New Crowdfunding Platform Launches to Connect Accredited Investors with Restaurants

Equity Eats 2

Seeking to help connect restaurateurs with investors, a group of Washington D.C.-based entrepreneurs launched their very own equity crowdfunding platform, known as Equity Eats, on Monday (October 27th), to become the ultimate platform for restaurant campaigns.

Equity EatsAccording to the Washington Post, Equity Eats offers four Washington-based restaurants concepts, giving culinary entrepreneurs a platform to raise as much as $1 million from accredited investors before even signing a lease or purchasing kitchen appliances and supplies.  Patrick Vacca, who is vice president of restaurant operations, shared, “The biggest thing we’ve said is [the platform] gives people money, but more than that, it shows that there’s interest for this concept.”

In return, the investors will receive 75% of the restaurant’s profits until they recoup the initial investment, then they will take 40% of all subsequent profits. Equity Eat’s founders shared that the arrangement may be lucrative for investors while giving restaurateurs the flexibility of only making payments once they turn a profit.

Co-founder Johann Moonesinghe explained, “Typically in the restaurant business, most investors consider it a win to get their money back as quickly as possible. Anything else you’re getting is considered gravy on the investment.”

Johann Moonesinghe, Andrew Harris, Patrick Vacca and Stephen Lucas

Although the restaurant industry tends to be considered risky, Equity Eat’s founders disagree with that theory. Vacca noted, “There are restaurants that fail. To say restaurants as a whole are bad investments is incorrect, but like any business, there are going to be certain investments that are bad.”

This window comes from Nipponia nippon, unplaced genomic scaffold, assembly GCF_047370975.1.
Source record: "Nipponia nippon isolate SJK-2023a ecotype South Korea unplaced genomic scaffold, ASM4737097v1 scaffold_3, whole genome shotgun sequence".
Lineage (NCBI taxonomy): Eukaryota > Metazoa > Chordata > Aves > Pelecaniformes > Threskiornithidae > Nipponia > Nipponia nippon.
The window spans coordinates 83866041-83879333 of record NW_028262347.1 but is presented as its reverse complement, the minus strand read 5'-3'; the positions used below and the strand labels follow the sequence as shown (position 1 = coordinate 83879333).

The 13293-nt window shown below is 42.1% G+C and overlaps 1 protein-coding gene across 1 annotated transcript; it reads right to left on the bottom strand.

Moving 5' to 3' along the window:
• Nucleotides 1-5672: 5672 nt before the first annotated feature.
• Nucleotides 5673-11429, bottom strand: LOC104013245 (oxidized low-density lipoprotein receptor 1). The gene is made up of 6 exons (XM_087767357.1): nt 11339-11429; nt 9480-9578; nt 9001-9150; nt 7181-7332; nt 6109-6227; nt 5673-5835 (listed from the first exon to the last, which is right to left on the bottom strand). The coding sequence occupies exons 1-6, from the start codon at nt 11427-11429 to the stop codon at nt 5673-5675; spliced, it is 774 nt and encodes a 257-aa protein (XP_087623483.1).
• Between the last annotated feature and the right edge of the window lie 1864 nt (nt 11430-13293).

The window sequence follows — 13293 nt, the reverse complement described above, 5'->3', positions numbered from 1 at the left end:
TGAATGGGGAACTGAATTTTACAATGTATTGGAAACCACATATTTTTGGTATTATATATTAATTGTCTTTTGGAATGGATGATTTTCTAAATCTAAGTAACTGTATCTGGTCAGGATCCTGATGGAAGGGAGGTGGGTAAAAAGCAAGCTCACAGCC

Vacca joined the Equity Eats team from Starr Restaurants, the Philadelphia-based management behind D.C. hot spot, Le Diplomate. He also heads up Lighthouse, one of the four restaurant concepts on the platform. The restaurant only offers just four menu items, which are whole grilled lobster, chilled lobster salad, burger, and garden burger.

He stated, “We’ve never seen an instance when we’ve had this many people invest in a restaurant, so it’s important for us to know what these entrepreneurs are going through and what’s going through their head.”


Those who back the restaurants through Equity Eats must meet the SEC’s definition for an accredited investor, which is defined as someone who has an $200,000 income for the past two years or has a net worth of more than $1 million.

Moonesinghe said, “Eventually, this will be a place where entrepreneurs who have a great idea can post it to the site. There will be [an online guide] that walks them through the financials and how to put the concept together, then investors in the community can invest in that restaurant.”

All investors will gain access to the restaurant’s financial statements through the crowdfunding platform and will have the ability to provide feedback. However, Moonesinghe revealed that the entrepreneur retains control of the restaurant’s menu, ambiance, and other creative elements. Each establishment can have as many as 100 investors.

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